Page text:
Beta Blockers

Question:
I have a prospective student who takes "Propanol" on a daily basis to prevent migraine headaches. She says they are beta blockers.
Are there any known contraindications from this drug for diving? I will obviously send her to her doctor before enrolling her but would welcome your advice first.

 

Answer:
Beta Bolckers are common drugs used effectively in many circumstances.
However they may have certain collateral effects which can be contraindicating for diving, particularly with respect to their effect of lowering the heart rate, even in the presence of an external situation that may require a higher cardiac performance.
The situation of your prospective student should be evaluated with this aspect in mind and aimed at answering the following question: would this individual's heart rate increase adequately in response to an increased exercise level?
The following is an extract from Alert Diver IV - 2000 which I hope will provide you with useful related information.

Alert Diver IV - 2000
HYPERTENSION, or high blood pressure, is one of the most common medical conditions seen in the diving and general population. Normal blood pressure is generally accepted to be a systolic pressure below 140 and a diastolic pressure below 90 mm Hg, depending on age. Basically, two different sets of complications face a person with hypertension: short-term and long-term. Short-term complications are generally due to extremely high blood pressure; the most significant is the risk of a stroke due to rupture of blood vessels in the brain (called a cerebrovascular accident). Long-term detrimental effects are more common: they include coronary artery disease, kidney disease, congestive heart failure, eye problems and cerebrovascular disease. As long as the individual's blood pressure is under control, the main concerns should be the side effects of medication(s) and evidence of end-organ damage. Divers who have demonstrated adequate control of blood pressure with no significant decrease in performance in the water due to the side effects of drugs, should be able to dive safely. A recent report in a diving medical journal* citing several episodes of acute pulmonary edema in individuals with uncontrolled hypertension while they were diving. Regular physical examinations and appropriate screening for the long-term consequences of hypertension such as coronary artery disease are necessary. Mild hypertension may be controlled with diet and exercise; however, medication is often necessary.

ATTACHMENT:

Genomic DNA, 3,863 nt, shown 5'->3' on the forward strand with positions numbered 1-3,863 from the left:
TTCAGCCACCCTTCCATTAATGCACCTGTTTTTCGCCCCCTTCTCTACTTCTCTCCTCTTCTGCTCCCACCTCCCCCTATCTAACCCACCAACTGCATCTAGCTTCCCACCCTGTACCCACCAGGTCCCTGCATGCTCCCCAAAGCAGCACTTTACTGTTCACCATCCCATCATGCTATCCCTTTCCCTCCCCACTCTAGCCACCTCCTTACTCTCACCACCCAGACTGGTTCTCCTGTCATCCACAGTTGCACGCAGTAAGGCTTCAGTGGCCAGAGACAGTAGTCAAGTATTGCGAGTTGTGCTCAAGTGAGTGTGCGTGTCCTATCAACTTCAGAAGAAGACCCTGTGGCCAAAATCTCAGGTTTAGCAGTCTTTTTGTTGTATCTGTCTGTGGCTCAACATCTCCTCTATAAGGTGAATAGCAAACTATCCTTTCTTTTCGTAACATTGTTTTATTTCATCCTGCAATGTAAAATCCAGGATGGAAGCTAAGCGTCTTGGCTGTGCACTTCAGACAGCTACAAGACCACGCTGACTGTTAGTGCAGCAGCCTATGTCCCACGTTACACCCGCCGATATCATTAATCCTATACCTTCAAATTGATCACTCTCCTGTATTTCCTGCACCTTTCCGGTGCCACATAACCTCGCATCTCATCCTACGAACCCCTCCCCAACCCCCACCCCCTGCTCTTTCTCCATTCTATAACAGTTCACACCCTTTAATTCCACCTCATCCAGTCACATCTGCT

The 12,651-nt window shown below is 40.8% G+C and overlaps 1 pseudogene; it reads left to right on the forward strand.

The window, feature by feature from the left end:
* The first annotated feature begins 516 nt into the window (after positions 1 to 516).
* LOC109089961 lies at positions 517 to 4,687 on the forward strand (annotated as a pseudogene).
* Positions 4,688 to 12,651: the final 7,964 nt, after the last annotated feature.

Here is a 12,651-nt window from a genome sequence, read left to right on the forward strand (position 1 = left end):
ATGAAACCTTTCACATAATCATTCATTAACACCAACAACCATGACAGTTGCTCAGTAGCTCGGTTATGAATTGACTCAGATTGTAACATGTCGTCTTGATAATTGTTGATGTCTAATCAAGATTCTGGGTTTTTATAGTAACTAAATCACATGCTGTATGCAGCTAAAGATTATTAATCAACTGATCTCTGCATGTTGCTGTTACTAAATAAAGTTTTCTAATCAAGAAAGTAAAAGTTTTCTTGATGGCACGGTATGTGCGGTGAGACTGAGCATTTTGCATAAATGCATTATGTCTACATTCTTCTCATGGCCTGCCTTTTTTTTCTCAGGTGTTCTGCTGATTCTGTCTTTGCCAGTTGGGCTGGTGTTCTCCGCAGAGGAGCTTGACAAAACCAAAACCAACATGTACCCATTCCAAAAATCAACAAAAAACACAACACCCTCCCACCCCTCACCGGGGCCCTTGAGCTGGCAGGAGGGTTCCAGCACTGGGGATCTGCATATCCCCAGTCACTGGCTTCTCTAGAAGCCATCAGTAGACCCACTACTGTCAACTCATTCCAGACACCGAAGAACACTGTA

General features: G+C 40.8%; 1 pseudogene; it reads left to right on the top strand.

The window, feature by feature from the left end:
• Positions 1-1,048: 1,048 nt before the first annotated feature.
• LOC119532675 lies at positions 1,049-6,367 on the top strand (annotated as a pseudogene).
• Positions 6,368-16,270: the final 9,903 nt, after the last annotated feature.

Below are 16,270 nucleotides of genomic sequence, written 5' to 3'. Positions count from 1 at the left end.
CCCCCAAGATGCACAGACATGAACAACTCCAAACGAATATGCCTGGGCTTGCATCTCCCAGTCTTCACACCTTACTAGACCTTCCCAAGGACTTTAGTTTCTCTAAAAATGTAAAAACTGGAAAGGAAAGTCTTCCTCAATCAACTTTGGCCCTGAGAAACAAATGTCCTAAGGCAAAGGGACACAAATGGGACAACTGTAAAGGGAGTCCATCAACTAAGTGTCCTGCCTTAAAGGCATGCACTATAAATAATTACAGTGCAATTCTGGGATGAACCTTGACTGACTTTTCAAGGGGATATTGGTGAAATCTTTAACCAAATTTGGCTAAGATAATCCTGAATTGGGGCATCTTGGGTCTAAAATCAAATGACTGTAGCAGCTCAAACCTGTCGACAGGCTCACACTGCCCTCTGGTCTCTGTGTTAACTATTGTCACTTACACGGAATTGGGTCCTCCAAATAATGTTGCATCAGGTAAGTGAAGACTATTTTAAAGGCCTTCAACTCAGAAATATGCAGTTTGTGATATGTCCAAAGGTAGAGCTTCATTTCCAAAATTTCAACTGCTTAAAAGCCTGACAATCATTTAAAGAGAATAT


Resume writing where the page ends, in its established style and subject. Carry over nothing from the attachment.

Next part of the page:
Treatment

 

Many classes of drugs are used to treat hypertension, with varying side effects. Some individuals must change medications after one drug appears to be or becomes ineffective. Others might require more than one drug taken at the same time to keep the blood pressure under control. Classes of drugs known as beta-blockers often cause a decrease in maximum exercise tolerance and may also have some effect on the airways. This normally poses no problem for the average diver. ACE (angiotensin converting enzyme) inhibitors are the preferred class of drugs for treating hypertensive divers; a persistent cough is a possible side effect. Calcium channel blockers are another choice, but lightheadedness when going from a sitting or supine position to standing may be a significant side effect. Diuretics are also frequently used to treat hypertension. This requires careful attention to hydration and electrolyte status. Most anti-hypertensive medications are compatible with diving as long as the side effects experienced by the diver are minimal and their performance in the water is not significantly compromised. Any diver with long-standing high blood pressure should be monitored for secondary effects on the heart and kidneys.